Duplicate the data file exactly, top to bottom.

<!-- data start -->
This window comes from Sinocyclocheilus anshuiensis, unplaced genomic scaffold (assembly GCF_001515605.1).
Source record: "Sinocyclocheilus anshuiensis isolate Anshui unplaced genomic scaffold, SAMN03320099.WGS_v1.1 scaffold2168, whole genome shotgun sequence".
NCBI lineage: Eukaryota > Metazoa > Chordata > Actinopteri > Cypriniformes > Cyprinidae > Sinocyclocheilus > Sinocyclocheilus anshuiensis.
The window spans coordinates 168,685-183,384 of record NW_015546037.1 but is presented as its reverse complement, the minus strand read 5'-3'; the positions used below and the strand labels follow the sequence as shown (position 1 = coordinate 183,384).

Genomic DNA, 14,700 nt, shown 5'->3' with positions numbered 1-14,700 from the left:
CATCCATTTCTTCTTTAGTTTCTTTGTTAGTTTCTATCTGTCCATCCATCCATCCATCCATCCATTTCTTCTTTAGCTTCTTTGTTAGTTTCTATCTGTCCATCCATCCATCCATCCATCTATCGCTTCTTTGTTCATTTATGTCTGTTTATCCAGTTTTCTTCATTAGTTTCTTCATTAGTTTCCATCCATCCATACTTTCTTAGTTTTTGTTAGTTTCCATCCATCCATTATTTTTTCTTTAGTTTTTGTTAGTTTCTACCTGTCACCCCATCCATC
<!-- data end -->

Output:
This window comes from Sinocyclocheilus anshuiensis, unplaced genomic scaffold (assembly GCF_001515605.1).
Source record: "Sinocyclocheilus anshuiensis isolate Anshui unplaced genomic scaffold, SAMN03320099.WGS_v1.1 scaffold2168, whole genome shotgun sequence".
NCBI lineage: Eukaryota > Metazoa > Chordata > Actinopteri > Cypriniformes > Cyprinidae > Sinocyclocheilus > Sinocyclocheilus anshuiensis.
The window spans coordinates 168,685-183,384 of record NW_015546037.1 but is presented as its reverse complement, the minus strand read 5'-3'; the positions used below and the strand labels follow the sequence as shown (position 1 = coordinate 183,384).

Genomic DNA, 14,700 nt, shown 5'->3' with positions numbered 1-14,700 from the left:
CATCCATTTCTTCTTTAGTTTCTTTGTTAGTTTCTATCTGTCCATCCATCCATCCATCCATCCATTTCTTCTTTAGCTTCTTTGTTAGTTTCTATCTGTCCATCCATCCATCCATCCATCTATCGCTTCTTTGTTCATTTATGTCTGTTTATCCAGTTTTCTTCATTAGTTTCTTCATTAGTTTCCATCCATCCATACTTTCTTAGTTTTTGTTAGTTTCCATCCATCCATTATTTTTTCTTTAGTTTTTGTTAGTTTCTACCTGTCACCCCATCCATC